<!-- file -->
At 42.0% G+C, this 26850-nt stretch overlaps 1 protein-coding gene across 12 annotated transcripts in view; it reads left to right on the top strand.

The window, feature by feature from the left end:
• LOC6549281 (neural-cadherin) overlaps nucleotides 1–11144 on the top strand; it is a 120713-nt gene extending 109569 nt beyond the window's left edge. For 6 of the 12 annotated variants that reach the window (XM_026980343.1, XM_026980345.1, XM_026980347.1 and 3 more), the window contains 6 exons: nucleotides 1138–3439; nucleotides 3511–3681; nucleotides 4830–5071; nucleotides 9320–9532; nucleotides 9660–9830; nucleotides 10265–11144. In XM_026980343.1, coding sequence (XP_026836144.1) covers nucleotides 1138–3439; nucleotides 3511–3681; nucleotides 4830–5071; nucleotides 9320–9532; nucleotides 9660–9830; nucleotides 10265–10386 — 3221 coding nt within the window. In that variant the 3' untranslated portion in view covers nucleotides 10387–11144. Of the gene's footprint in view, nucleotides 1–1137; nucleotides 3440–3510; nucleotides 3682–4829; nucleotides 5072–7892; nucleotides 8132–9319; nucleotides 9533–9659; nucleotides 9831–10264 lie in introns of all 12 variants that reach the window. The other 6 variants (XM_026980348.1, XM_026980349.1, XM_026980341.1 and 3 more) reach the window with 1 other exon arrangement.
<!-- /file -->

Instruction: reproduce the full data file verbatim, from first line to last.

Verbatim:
At 42.0% G+C, this 26850-nt stretch overlaps 1 protein-coding gene across 12 annotated transcripts in view; it reads left to right on the top strand.

The window, feature by feature from the left end:
• LOC6549281 (neural-cadherin) overlaps nucleotides 1–11144 on the top strand; it is a 120713-nt gene extending 109569 nt beyond the window's left edge. For 6 of the 12 annotated variants that reach the window (XM_026980343.1, XM_026980345.1, XM_026980347.1 and 3 more), the window contains 6 exons: nucleotides 1138–3439; nucleotides 3511–3681; nucleotides 4830–5071; nucleotides 9320–9532; nucleotides 9660–9830; nucleotides 10265–11144. In XM_026980343.1, coding sequence (XP_026836144.1) covers nucleotides 1138–3439; nucleotides 3511–3681; nucleotides 4830–5071; nucleotides 9320–9532; nucleotides 9660–9830; nucleotides 10265–10386 — 3221 coding nt within the window. In that variant the 3' untranslated portion in view covers nucleotides 10387–11144. Of the gene's footprint in view, nucleotides 1–1137; nucleotides 3440–3510; nucleotides 3682–4829; nucleotides 5072–7892; nucleotides 8132–9319; nucleotides 9533–9659; nucleotides 9831–10264 lie in introns of all 12 variants that reach the window. The other 6 variants (XM_026980348.1, XM_026980349.1, XM_026980341.1 and 3 more) reach the window with 1 other exon arrangement.